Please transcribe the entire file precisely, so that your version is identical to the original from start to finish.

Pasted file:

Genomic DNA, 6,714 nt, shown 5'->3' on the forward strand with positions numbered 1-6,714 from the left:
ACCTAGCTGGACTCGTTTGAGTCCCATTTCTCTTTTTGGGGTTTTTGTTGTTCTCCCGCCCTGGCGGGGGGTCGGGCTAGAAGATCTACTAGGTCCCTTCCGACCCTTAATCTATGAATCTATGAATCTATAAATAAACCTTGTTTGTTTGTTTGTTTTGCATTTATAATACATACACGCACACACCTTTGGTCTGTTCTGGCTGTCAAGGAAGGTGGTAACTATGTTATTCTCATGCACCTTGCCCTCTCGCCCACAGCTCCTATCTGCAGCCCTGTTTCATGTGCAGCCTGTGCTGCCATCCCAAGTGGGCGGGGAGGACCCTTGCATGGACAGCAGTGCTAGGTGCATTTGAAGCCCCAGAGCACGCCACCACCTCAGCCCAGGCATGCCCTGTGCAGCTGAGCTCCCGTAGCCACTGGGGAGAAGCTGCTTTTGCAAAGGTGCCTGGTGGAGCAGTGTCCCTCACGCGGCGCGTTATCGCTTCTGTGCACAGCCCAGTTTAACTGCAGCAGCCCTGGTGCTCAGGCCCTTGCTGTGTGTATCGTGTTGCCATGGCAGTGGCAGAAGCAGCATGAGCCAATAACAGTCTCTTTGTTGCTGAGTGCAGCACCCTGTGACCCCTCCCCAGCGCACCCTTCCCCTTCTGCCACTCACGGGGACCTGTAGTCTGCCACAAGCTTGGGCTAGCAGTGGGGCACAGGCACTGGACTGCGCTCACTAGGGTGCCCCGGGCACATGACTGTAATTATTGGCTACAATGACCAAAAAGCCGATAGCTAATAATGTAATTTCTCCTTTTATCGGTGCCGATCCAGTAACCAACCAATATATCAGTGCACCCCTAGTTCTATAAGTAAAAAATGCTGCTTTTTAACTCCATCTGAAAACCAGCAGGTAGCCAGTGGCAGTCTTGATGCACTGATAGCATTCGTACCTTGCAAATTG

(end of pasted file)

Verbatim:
Genomic DNA, 6,714 nt, shown 5'->3' on the forward strand with positions numbered 1-6,714 from the left:
ACCTAGCTGGACTCGTTTGAGTCCCATTTCTCTTTTTGGGGTTTTTGTTGTTCTCCCGCCCTGGCGGGGGGTCGGGCTAGAAGATCTACTAGGTCCCTTCCGACCCTTAATCTATGAATCTATGAATCTATAAATAAACCTTGTTTGTTTGTTTGTTTTGCATTTATAATACATACACGCACACACCTTTGGTCTGTTCTGGCTGTCAAGGAAGGTGGTAACTATGTTATTCTCATGCACCTTGCCCTCTCGCCCACAGCTCCTATCTGCAGCCCTGTTTCATGTGCAGCCTGTGCTGCCATCCCAAGTGGGCGGGGAGGACCCTTGCATGGACAGCAGTGCTAGGTGCATTTGAAGCCCCAGAGCACGCCACCACCTCAGCCCAGGCATGCCCTGTGCAGCTGAGCTCCCGTAGCCACTGGGGAGAAGCTGCTTTTGCAAAGGTGCCTGGTGGAGCAGTGTCCCTCACGCGGCGCGTTATCGCTTCTGTGCACAGCCCAGTTTAACTGCAGCAGCCCTGGTGCTCAGGCCCTTGCTGTGTGTATCGTGTTGCCATGGCAGTGGCAGAAGCAGCATGAGCCAATAACAGTCTCTTTGTTGCTGAGTGCAGCACCCTGTGACCCCTCCCCAGCGCACCCTTCCCCTTCTGCCACTCACGGGGACCTGTAGTCTGCCACAAGCTTGGGCTAGCAGTGGGGCACAGGCACTGGACTGCGCTCACTAGGGTGCCCCGGGCACATGACTGTAATTATTGGCTACAATGACCAAAAAGCCGATAGCTAATAATGTAATTTCTCCTTTTATCGGTGCCGATCCAGTAACCAACCAATATATCAGTGCACCCCTAGTTCTATAAGTAAAAAATGCTGCTTTTTAACTCCATCTGAAAACCAGCAGGTAGCCAGTGGCAGTCTTGATGCACTGATAGCATTCGTACCTTGCAAATTG